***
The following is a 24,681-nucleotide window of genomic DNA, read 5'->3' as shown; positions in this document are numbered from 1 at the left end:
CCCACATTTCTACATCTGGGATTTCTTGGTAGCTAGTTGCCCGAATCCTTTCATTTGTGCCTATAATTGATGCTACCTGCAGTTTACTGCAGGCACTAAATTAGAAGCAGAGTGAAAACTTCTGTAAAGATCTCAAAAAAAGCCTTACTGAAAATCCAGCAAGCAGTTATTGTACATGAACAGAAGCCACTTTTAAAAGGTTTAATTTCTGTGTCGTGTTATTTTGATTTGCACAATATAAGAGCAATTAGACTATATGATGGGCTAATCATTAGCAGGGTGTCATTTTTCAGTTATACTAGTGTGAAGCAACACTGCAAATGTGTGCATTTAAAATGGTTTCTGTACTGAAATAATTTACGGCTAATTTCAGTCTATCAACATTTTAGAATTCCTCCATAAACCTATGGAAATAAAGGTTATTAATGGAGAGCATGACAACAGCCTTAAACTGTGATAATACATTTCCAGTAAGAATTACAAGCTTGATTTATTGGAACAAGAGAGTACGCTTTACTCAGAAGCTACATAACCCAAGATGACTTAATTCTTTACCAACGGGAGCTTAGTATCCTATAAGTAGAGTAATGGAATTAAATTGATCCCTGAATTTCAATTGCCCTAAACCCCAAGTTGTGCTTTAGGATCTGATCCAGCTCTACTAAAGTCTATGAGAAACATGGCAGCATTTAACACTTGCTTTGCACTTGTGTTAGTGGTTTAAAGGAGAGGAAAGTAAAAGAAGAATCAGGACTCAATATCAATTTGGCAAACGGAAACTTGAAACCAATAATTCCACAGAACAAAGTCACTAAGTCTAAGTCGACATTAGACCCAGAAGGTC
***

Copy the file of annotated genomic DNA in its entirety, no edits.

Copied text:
The following is a 24,681-nucleotide window of genomic DNA, read 5'->3' as shown; positions in this document are numbered from 1 at the left end:
CCCACATTTCTACATCTGGGATTTCTTGGTAGCTAGTTGCCCGAATCCTTTCATTTGTGCCTATAATTGATGCTACCTGCAGTTTACTGCAGGCACTAAATTAGAAGCAGAGTGAAAACTTCTGTAAAGATCTCAAAAAAAGCCTTACTGAAAATCCAGCAAGCAGTTATTGTACATGAACAGAAGCCACTTTTAAAAGGTTTAATTTCTGTGTCGTGTTATTTTGATTTGCACAATATAAGAGCAATTAGACTATATGATGGGCTAATCATTAGCAGGGTGTCATTTTTCAGTTATACTAGTGTGAAGCAACACTGCAAATGTGTGCATTTAAAATGGTTTCTGTACTGAAATAATTTACGGCTAATTTCAGTCTATCAACATTTTAGAATTCCTCCATAAACCTATGGAAATAAAGGTTATTAATGGAGAGCATGACAACAGCCTTAAACTGTGATAATACATTTCCAGTAAGAATTACAAGCTTGATTTATTGGAACAAGAGAGTACGCTTTACTCAGAAGCTACATAACCCAAGATGACTTAATTCTTTACCAACGGGAGCTTAGTATCCTATAAGTAGAGTAATGGAATTAAATTGATCCCTGAATTTCAATTGCCCTAAACCCCAAGTTGTGCTTTAGGATCTGATCCAGCTCTACTAAAGTCTATGAGAAACATGGCAGCATTTAACACTTGCTTTGCACTTGTGTTAGTGGTTTAAAGGAGAGGAAAGTAAAAGAAGAATCAGGACTCAATATCAATTTGGCAAACGGAAACTTGAAACCAATAATTCCACAGAACAAAGTCACTAAGTCTAAGTCGACATTAGACCCAGAAGGTC